A Pal On Trial

Joseph Brady - A Pal On Trial

Joseph Brady was born in Naas County Kildare in 1887. Before joining the army he was a professional billiard player and was in charge of  billiard rooms in Dublin. He enlisted in the 7th D Coy ”Pals” Battalion of the Dub’s as a private in 1915 and after his training he was sent on his first engagement to Suva Bay with his battalion. In Gallipoli he was working as a stretcher-bearer and was promoted to Lance Corporal on the 14th August 1915. Invalided home after he contracted enteric fever on the 20th August 1915,when he recovered he was attached to the 10th battalion as a Corporal

When the 10th Battalion were moved to France he was again transferred this time to the 11th Battalion with the rank of Sergeant. He was charged with allowing a prisoner to escape from Wellington Barrack’s Dublin on the 7th November 1916 and faced a court martial a week later at Portobello Barrack’s. Below is the newspapers account of the trial of Sergeant Brady.




A district court martial at Portobello Barrack’s inquired this morning into the extraordinary escape of a prisoner from Wellington Barracks on November 7th,when Sergeant Joseph Brady 11th Battalion Royal Dublin Fusiliers was charged with having without reasonable excuse while in command of the regimental guard allow Private J.Shine 11th Battalion R.D.F. to escape from custody. Accused pleaded not guilty and was defended by Mr Joseph Gleeson solicitor, Lieutenant J.Keenan 11th Battalion R.D.F. prosecuted. The officers constituting the court were Major W.Price, 3rd City of London Yeomanry, President Captain Millar 1st Battalion R.D.F. and Captain Coddington R.I.R. Regimental Sergeant-Major Ryan 11th Battalion R.D.F. stated that about 9.30 on the morning of November 7th Sergeant Brady, who was commanding the outer guard of Wellington Barracks, reported to him that Private Shine, who was a court martial prisoner, had escaped from his guard and placed under arrest.

Cross-examined by Mr Gleeson-

Q. The escape took place from the Wellington Barracks. Was there anything physically wrong to your knowledge with Sergeant Brady that morning?
A. As I entered the guardroom it appeared to me that Sergeant       Brady was ill.
Q. Was that after he had reported the escape?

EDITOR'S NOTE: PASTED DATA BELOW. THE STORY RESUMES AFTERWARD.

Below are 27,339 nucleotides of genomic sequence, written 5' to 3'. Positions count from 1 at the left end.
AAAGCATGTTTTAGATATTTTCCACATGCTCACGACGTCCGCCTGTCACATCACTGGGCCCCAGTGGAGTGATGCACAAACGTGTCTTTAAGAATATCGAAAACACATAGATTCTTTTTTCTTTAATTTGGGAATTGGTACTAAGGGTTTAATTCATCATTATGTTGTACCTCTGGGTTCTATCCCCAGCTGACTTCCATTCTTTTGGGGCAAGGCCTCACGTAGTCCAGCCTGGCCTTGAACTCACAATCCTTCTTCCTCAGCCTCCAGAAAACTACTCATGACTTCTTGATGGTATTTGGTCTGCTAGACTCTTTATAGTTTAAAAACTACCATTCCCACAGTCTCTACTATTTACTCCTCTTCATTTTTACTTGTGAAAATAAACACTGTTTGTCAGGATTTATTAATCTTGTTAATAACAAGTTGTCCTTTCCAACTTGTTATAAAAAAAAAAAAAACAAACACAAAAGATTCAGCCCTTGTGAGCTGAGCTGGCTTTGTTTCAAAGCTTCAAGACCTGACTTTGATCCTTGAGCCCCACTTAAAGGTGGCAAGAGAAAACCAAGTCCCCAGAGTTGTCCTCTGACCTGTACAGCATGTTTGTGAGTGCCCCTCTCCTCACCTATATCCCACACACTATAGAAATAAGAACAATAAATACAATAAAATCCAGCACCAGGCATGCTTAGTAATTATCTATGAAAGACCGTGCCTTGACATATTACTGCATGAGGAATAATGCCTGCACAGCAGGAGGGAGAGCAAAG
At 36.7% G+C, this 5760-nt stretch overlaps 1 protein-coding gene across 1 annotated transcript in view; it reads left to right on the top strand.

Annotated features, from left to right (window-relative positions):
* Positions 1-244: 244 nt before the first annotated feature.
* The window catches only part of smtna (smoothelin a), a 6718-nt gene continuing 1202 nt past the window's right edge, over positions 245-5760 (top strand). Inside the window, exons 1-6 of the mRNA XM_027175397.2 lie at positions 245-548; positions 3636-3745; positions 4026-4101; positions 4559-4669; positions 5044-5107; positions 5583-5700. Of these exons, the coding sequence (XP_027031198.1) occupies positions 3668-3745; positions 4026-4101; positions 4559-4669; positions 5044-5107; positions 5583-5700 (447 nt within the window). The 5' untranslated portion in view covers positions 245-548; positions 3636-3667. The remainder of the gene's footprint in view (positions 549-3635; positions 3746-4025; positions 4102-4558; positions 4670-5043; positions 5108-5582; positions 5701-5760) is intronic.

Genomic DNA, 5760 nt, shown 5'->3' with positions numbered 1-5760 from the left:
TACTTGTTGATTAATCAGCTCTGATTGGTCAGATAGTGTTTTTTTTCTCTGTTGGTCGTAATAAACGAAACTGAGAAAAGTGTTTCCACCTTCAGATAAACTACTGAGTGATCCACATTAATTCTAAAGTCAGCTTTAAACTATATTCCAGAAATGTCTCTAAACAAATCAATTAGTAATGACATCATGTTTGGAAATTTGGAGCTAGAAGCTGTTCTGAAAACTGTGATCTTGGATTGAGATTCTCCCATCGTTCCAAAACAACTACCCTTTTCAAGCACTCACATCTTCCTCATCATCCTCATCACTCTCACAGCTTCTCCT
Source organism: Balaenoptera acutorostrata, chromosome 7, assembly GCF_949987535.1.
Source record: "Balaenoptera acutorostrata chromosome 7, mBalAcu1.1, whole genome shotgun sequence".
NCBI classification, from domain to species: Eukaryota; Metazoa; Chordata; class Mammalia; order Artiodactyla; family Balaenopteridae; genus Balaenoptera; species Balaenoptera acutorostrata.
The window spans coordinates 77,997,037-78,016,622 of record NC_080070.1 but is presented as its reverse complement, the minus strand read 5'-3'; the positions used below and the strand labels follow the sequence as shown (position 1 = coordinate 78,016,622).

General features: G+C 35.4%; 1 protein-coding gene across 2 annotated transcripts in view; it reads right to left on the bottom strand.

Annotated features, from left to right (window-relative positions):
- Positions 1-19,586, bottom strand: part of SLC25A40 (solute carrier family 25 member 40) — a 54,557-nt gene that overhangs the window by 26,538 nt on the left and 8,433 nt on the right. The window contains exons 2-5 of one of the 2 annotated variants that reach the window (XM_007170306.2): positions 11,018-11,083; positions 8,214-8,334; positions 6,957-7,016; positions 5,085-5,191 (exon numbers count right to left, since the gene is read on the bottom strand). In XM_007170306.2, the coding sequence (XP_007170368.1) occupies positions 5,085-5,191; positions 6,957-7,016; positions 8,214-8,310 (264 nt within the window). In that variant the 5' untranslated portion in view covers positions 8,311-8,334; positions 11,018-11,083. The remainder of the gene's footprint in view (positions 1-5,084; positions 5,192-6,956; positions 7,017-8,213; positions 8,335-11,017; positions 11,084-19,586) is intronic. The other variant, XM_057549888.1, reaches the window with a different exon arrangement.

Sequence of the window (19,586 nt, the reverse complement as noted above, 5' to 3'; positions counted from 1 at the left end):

A. No, it was before he reported it.
Q. You are a very experienced soldier and I want your opinion of the accused as a non-commissioned officer ?
A. During my dealings with Sergeant Brady I found him very steady, sober, reliable and a thoroughly efficient N.C.O.
Q. Having regard to that, do you think he would be likely to allow a prisoner in his charge to escape without reasonable excuse?
A. I do not consider that Sergeant Brady would allow a prisoner to escape without a reasonable excuse.

Sergeant Doyle 11th Battalion R.D.F. deposed to hearing accused report the escape of the prisoner to Sergeant Mayor Ryan. In cross-examination by Mr Gleeson witness said the stove which heats the detention room was out of order on the occasion in question and as a result men under detention were allowed to go to the guardroom to warm themselves on a cold day.

Cross-examined by Mr Gleeson-

Q. Was there not on this morning a whole guard in the guardroom    and a sentry outside the door?
A. Yes.
Q. And you were on duty there as Provost Sergeant?
A. Yes.
Q. So there was no possibility of this man escaping unless                 something extraordinary occurred?
A. No

Private W. McVey 11th Battalion R.D.F. said he was sitting in the guardroom on the morning in question, reading a newspaper and saw Shine sweeping round the fireplace, but did not see him leave the room. Sergeant Brady came in from the back yard of the guardroom and asked witness if he had see Private Shine, or had any of the regimental police come for him. Witness replied ”No” Sergeant Brady then searched for Shine, but could not find him. Replying to Mr Gleeson, the witness said his mind was occupied reading the war news at the time. He knew Shine was a prisoner. There were other men in the guardroom at the time. There was another member of the guard in the yard and the sentry was at the door. He noticed Sergeant Brady leaving the guardroom very quickly, as if he had become suddenly ill.